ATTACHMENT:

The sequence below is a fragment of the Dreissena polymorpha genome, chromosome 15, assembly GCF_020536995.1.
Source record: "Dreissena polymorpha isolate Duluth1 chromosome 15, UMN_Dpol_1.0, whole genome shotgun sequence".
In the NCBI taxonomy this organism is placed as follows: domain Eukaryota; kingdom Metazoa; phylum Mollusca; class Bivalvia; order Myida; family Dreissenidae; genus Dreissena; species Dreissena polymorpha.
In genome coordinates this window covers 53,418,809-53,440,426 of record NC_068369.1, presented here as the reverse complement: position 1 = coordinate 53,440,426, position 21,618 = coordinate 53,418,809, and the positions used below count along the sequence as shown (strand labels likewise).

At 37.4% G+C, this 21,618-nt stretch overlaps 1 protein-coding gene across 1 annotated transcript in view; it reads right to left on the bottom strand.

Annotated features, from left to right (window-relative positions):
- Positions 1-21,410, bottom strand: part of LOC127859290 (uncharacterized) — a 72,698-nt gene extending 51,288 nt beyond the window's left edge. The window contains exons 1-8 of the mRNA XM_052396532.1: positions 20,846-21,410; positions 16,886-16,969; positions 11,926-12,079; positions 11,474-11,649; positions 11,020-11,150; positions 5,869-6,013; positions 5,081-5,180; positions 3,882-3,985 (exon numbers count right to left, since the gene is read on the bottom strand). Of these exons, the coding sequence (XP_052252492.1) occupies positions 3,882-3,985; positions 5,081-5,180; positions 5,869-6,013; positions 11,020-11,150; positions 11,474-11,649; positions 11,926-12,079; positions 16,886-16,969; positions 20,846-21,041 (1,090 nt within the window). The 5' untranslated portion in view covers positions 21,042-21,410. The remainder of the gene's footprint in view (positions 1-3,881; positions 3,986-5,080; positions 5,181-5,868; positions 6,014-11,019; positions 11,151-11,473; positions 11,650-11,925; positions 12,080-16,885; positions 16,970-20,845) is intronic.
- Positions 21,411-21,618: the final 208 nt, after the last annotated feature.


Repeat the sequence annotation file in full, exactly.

The sequence below is a fragment of the Dreissena polymorpha genome, chromosome 15, assembly GCF_020536995.1.
Source record: "Dreissena polymorpha isolate Duluth1 chromosome 15, UMN_Dpol_1.0, whole genome shotgun sequence".
In the NCBI taxonomy this organism is placed as follows: domain Eukaryota; kingdom Metazoa; phylum Mollusca; class Bivalvia; order Myida; family Dreissenidae; genus Dreissena; species Dreissena polymorpha.
In genome coordinates this window covers 53,418,809-53,440,426 of record NC_068369.1, presented here as the reverse complement: position 1 = coordinate 53,440,426, position 21,618 = coordinate 53,418,809, and the positions used below count along the sequence as shown (strand labels likewise).

At 37.4% G+C, this 21,618-nt stretch overlaps 1 protein-coding gene across 1 annotated transcript in view; it reads right to left on the bottom strand.

Annotated features, from left to right (window-relative positions):
- Positions 1-21,410, bottom strand: part of LOC127859290 (uncharacterized) — a 72,698-nt gene extending 51,288 nt beyond the window's left edge. The window contains exons 1-8 of the mRNA XM_052396532.1: positions 20,846-21,410; positions 16,886-16,969; positions 11,926-12,079; positions 11,474-11,649; positions 11,020-11,150; positions 5,869-6,013; positions 5,081-5,180; positions 3,882-3,985 (exon numbers count right to left, since the gene is read on the bottom strand). Of these exons, the coding sequence (XP_052252492.1) occupies positions 3,882-3,985; positions 5,081-5,180; positions 5,869-6,013; positions 11,020-11,150; positions 11,474-11,649; positions 11,926-12,079; positions 16,886-16,969; positions 20,846-21,041 (1,090 nt within the window). The 5' untranslated portion in view covers positions 21,042-21,410. The remainder of the gene's footprint in view (positions 1-3,881; positions 3,986-5,080; positions 5,181-5,868; positions 6,014-11,019; positions 11,151-11,473; positions 11,650-11,925; positions 12,080-16,885; positions 16,970-20,845) is intronic.
- Positions 21,411-21,618: the final 208 nt, after the last annotated feature.